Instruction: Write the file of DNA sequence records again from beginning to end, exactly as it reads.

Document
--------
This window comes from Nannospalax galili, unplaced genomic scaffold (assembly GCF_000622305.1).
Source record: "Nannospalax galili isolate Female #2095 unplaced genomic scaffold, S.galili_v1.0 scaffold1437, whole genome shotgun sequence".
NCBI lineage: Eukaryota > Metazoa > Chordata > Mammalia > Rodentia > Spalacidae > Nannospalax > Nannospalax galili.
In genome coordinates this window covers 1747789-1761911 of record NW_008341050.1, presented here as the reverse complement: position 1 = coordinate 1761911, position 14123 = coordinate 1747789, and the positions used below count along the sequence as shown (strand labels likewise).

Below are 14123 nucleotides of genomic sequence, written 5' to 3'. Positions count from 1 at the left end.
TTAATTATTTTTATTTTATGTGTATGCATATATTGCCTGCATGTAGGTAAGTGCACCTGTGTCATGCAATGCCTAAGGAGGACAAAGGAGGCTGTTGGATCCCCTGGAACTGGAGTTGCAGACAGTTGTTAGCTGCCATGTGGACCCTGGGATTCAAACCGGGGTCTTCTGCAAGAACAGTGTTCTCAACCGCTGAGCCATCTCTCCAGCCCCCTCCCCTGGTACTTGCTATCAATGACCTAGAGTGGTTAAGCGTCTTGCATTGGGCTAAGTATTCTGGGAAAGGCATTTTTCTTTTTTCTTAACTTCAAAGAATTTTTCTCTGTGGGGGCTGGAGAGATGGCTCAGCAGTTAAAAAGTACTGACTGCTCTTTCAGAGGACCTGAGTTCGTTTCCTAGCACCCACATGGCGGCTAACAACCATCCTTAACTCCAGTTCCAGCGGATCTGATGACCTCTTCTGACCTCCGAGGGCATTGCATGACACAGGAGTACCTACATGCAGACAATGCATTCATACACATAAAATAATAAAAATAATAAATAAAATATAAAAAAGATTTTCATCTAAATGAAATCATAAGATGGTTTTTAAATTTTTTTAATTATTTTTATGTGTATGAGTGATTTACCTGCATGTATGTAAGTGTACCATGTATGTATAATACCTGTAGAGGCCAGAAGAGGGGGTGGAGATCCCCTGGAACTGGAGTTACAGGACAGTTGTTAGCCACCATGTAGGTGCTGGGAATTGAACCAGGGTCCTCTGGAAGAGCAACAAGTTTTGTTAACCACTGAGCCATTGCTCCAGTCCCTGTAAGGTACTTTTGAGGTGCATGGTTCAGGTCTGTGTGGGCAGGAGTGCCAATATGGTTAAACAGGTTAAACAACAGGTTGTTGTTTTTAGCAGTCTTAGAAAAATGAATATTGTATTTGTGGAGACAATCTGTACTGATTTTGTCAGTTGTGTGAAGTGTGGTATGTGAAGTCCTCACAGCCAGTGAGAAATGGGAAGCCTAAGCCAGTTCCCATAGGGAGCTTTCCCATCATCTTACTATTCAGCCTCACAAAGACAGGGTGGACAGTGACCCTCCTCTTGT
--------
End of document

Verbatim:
This window comes from Nannospalax galili, unplaced genomic scaffold (assembly GCF_000622305.1).
Source record: "Nannospalax galili isolate Female #2095 unplaced genomic scaffold, S.galili_v1.0 scaffold1437, whole genome shotgun sequence".
NCBI lineage: Eukaryota > Metazoa > Chordata > Mammalia > Rodentia > Spalacidae > Nannospalax > Nannospalax galili.
In genome coordinates this window covers 1747789-1761911 of record NW_008341050.1, presented here as the reverse complement: position 1 = coordinate 1761911, position 14123 = coordinate 1747789, and the positions used below count along the sequence as shown (strand labels likewise).

Below are 14123 nucleotides of genomic sequence, written 5' to 3'. Positions count from 1 at the left end.
TTAATTATTTTTATTTTATGTGTATGCATATATTGCCTGCATGTAGGTAAGTGCACCTGTGTCATGCAATGCCTAAGGAGGACAAAGGAGGCTGTTGGATCCCCTGGAACTGGAGTTGCAGACAGTTGTTAGCTGCCATGTGGACCCTGGGATTCAAACCGGGGTCTTCTGCAAGAACAGTGTTCTCAACCGCTGAGCCATCTCTCCAGCCCCCTCCCCTGGTACTTGCTATCAATGACCTAGAGTGGTTAAGCGTCTTGCATTGGGCTAAGTATTCTGGGAAAGGCATTTTTCTTTTTTCTTAACTTCAAAGAATTTTTCTCTGTGGGGGCTGGAGAGATGGCTCAGCAGTTAAAAAGTACTGACTGCTCTTTCAGAGGACCTGAGTTCGTTTCCTAGCACCCACATGGCGGCTAACAACCATCCTTAACTCCAGTTCCAGCGGATCTGATGACCTCTTCTGACCTCCGAGGGCATTGCATGACACAGGAGTACCTACATGCAGACAATGCATTCATACACATAAAATAATAAAAATAATAAATAAAATATAAAAAAGATTTTCATCTAAATGAAATCATAAGATGGTTTTTAAATTTTTTTAATTATTTTTATGTGTATGAGTGATTTACCTGCATGTATGTAAGTGTACCATGTATGTATAATACCTGTAGAGGCCAGAAGAGGGGGTGGAGATCCCCTGGAACTGGAGTTACAGGACAGTTGTTAGCCACCATGTAGGTGCTGGGAATTGAACCAGGGTCCTCTGGAAGAGCAACAAGTTTTGTTAACCACTGAGCCATTGCTCCAGTCCCTGTAAGGTACTTTTGAGGTGCATGGTTCAGGTCTGTGTGGGCAGGAGTGCCAATATGGTTAAACAGGTTAAACAACAGGTTGTTGTTTTTAGCAGTCTTAGAAAAATGAATATTGTATTTGTGGAGACAATCTGTACTGATTTTGTCAGTTGTGTGAAGTGTGGTATGTGAAGTCCTCACAGCCAGTGAGAAATGGGAAGCCTAAGCCAGTTCCCATAGGGAGCTTTCCCATCATCTTACTATTCAGCCTCACAAAGACAGGGTGGACAGTGACCCTCCTCTTGT